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B BRIEFING


Dr. Pierre Akiki FCSI is founder and general manager of Next Ideaz in Beirut, Lebanon.


this intense work, so many have decided it is hardly worth bothering when other industries offer greater rewards. The consumption of chocolate is rising faster than cocoa production and it’s not sustainable. Cocoa-growing smallholders earn just 80 cents a day, which is no incentive to replant trees when they die off and wait up to five years for a new crop to mature. Another blow is that the younger


generation is not around to do the replanting – they are heading for the cities rather than face such backbreaking work for such a small reward. However, the good news is that farmers are cultivating chocolate in other areas of the world such as the Caribbean, Asia and South America, where the salary scale is better. Many of them are involved in co-operatives that work out fair trade agreements with their buyers, and others are working towards applying similar fair trade programmes in Africa to ensure that farmers there also receive a fair wage, and that cocoa production continues. No matter what the cost increase is in the near future, nine out of 10 people will still consume chocolate regularly.


Chocolate and your health Chocolate comes from the cacao plant, which is extraordinarily rich in flavanols, a type of flavonoid phytochemical. Other foods rich in flavanols include tea, grapes, grapefruit, and wine. That sounds simple enough, but some forms of chocolate have many more more flavonoids than others. The more non-fat cocoa solids a chocolate product contains, the more antioxidants it tends to contribute. Cacao beans contain some saturated


fat, most of which is stearic acid, which studies have recommended doesn’t elevate blood cholesterol levels as much as other saturated fatty acids. The other fatty acids in cocoa butter are mono-unsaturated fat (considered a desirable fat) plus another saturated fats called palmitic fatty acid. But here’s where it gets confusing: chocolate products can have other types of fat added, such as milk fat or partially hydrogenated vegetable oil or even coconut or palm oil (both naturally saturated oils) in addition to cocoa butter.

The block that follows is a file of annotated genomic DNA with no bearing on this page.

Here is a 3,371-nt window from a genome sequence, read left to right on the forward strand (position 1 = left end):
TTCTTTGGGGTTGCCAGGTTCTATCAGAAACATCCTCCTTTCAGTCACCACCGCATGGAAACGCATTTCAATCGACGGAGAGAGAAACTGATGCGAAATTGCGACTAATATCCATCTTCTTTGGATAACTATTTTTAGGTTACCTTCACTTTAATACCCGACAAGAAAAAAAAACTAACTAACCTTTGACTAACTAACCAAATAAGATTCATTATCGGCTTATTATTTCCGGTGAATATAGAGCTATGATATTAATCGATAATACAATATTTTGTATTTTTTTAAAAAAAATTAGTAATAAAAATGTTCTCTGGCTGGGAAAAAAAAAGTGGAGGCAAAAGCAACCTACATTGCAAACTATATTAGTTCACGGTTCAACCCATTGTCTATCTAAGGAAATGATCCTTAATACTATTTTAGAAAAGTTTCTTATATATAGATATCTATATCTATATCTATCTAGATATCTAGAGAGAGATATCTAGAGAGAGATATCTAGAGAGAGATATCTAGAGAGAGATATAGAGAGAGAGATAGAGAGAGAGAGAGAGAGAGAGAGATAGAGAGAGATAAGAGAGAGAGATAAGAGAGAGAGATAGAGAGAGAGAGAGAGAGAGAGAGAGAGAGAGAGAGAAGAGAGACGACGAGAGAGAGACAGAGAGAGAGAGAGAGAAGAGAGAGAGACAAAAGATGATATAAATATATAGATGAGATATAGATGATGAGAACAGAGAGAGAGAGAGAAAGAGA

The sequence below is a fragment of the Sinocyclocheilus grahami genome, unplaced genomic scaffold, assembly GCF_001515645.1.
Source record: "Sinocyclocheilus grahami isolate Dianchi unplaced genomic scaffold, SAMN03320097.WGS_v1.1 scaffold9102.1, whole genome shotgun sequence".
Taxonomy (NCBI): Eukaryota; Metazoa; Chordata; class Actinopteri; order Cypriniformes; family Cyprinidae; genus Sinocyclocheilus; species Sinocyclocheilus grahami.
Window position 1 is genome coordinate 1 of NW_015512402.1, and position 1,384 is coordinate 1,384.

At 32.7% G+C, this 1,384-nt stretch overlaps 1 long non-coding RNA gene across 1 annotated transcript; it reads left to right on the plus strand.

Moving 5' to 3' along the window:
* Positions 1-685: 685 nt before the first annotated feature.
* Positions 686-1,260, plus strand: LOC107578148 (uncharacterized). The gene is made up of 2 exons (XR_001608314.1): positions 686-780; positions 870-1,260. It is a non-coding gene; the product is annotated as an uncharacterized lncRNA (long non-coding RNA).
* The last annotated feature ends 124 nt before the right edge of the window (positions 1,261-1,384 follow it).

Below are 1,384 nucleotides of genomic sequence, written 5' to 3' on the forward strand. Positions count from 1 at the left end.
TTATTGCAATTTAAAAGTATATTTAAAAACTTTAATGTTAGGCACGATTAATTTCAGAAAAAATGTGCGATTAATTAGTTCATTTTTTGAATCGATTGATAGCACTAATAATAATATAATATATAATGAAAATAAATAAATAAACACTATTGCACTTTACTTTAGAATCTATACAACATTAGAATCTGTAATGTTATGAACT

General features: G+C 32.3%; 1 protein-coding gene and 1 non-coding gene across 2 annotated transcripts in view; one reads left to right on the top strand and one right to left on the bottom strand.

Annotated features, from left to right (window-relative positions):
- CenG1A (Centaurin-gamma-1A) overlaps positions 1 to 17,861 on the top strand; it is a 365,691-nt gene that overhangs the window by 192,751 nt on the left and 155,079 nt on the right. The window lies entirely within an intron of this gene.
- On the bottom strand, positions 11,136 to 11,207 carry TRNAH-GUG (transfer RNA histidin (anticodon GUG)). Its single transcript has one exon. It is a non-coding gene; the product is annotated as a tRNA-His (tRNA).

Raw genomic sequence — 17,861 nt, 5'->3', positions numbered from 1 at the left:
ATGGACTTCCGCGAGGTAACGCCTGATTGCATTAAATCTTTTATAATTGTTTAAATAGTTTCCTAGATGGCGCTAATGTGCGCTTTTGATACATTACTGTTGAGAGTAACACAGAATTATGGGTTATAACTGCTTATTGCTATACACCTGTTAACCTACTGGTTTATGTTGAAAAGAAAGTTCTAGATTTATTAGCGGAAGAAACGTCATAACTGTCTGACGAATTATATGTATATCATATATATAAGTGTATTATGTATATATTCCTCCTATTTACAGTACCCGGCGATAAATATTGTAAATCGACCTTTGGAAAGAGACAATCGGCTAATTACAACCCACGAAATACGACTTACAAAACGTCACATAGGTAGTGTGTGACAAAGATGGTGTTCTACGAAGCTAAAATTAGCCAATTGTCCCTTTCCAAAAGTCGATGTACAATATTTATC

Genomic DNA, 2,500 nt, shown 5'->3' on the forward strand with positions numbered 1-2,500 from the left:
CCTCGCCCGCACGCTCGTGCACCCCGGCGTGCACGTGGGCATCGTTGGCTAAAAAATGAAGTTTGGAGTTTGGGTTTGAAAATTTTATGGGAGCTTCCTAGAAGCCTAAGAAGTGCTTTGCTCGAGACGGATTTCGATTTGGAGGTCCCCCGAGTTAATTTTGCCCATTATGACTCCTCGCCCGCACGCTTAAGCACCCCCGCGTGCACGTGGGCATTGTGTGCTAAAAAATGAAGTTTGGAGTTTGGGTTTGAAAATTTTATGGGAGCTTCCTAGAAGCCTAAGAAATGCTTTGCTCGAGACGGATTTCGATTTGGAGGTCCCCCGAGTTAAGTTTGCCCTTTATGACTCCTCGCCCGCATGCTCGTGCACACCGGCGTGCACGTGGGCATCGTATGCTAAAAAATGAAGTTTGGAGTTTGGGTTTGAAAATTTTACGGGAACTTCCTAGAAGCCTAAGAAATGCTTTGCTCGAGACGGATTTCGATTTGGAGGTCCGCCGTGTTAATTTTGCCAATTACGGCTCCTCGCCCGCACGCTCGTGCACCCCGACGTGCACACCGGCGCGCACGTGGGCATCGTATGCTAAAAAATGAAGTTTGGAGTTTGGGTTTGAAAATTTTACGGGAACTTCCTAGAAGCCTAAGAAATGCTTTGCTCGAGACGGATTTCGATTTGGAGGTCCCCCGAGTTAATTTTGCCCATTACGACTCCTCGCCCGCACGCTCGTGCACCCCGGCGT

Some studies suggested that cocoa and chocolate may reduce the risk of


cardiovascular disease by: anti-inflammation action; lowering blood pressure; and decreasing LDL oxidation.


The chocolate industry For the food sector, particularly markets that use chocolate as a major product, here are the top five forecasts for the chocolate industry: 1 Sugar prices will fluctuate – this can be traced back to 2012. 2 Cocoa prices are believed to remain high. 3 The quantity of cocoa used in chocolate will decline as confectionery companies look to cut costs. 4 Retailers and supermarkets become more averse to raising the selling prices of chocolate to consumers so the amount of chocolate sold could decrease as manufacturers try to hit high profit margins. 5 Demand for cocoa and chocolate products to increase as countries such as India, China and Japan further embrace chocolate culture.


Back to the bean


Smallholders earn just 80 cents a day, so there is no incentive to replant trees when they die


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The enormous demand for functional foods with health benefits has led the world’s largest chocolate manufacturer Barry Callebaut to build up a variety of chocolate applications based on inventive research that goes ‘back to the bean’. ACTICOA is an individual and unique production process offering numerous possibilities for chocolate, cocoa and chocolate drinks. It is designed to preserve the high amount of polyphenols, naturally present in the cocoa bean, in the finished chocolate. It raises the nutritional profile of chocolate in a natural way, making chocolate more refined for the end consumer. By reducing and harmonising sugar and fat in the final recipe, the company has succeeded in offering chocolate with an improved nutritional profile for a range of chocolate applications and is the first to launch chocolate with probiotics.


For more go to foodserviceconsultant.org


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